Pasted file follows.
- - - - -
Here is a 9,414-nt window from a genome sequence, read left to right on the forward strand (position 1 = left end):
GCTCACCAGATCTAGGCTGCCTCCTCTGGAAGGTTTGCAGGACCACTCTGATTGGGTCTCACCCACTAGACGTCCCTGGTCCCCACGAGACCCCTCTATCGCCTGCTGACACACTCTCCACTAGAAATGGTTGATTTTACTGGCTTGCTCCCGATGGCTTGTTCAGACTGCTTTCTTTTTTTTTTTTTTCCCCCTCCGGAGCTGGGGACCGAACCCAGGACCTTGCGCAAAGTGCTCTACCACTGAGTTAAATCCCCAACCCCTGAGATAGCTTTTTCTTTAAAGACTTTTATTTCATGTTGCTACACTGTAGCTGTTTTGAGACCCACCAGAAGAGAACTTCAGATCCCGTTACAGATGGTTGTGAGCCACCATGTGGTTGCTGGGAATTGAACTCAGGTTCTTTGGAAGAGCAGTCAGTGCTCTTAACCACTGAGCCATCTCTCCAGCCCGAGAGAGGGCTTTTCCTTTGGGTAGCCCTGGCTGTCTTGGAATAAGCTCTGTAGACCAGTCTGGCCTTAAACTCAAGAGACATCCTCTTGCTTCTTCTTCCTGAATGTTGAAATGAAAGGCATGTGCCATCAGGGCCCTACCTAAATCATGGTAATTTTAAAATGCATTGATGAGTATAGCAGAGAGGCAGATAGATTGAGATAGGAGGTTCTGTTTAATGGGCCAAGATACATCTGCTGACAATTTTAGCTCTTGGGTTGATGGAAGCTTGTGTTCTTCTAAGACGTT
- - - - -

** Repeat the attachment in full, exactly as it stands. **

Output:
Here is a 9,414-nt window from a genome sequence, read left to right on the forward strand (position 1 = left end):
GCTCACCAGATCTAGGCTGCCTCCTCTGGAAGGTTTGCAGGACCACTCTGATTGGGTCTCACCCACTAGACGTCCCTGGTCCCCACGAGACCCCTCTATCGCCTGCTGACACACTCTCCACTAGAAATGGTTGATTTTACTGGCTTGCTCCCGATGGCTTGTTCAGACTGCTTTCTTTTTTTTTTTTTTCCCCCTCCGGAGCTGGGGACCGAACCCAGGACCTTGCGCAAAGTGCTCTACCACTGAGTTAAATCCCCAACCCCTGAGATAGCTTTTTCTTTAAAGACTTTTATTTCATGTTGCTACACTGTAGCTGTTTTGAGACCCACCAGAAGAGAACTTCAGATCCCGTTACAGATGGTTGTGAGCCACCATGTGGTTGCTGGGAATTGAACTCAGGTTCTTTGGAAGAGCAGTCAGTGCTCTTAACCACTGAGCCATCTCTCCAGCCCGAGAGAGGGCTTTTCCTTTGGGTAGCCCTGGCTGTCTTGGAATAAGCTCTGTAGACCAGTCTGGCCTTAAACTCAAGAGACATCCTCTTGCTTCTTCTTCCTGAATGTTGAAATGAAAGGCATGTGCCATCAGGGCCCTACCTAAATCATGGTAATTTTAAAATGCATTGATGAGTATAGCAGAGAGGCAGATAGATTGAGATAGGAGGTTCTGTTTAATGGGCCAAGATACATCTGCTGACAATTTTAGCTCTTGGGTTGATGGAAGCTTGTGTTCTTCTAAGACGTT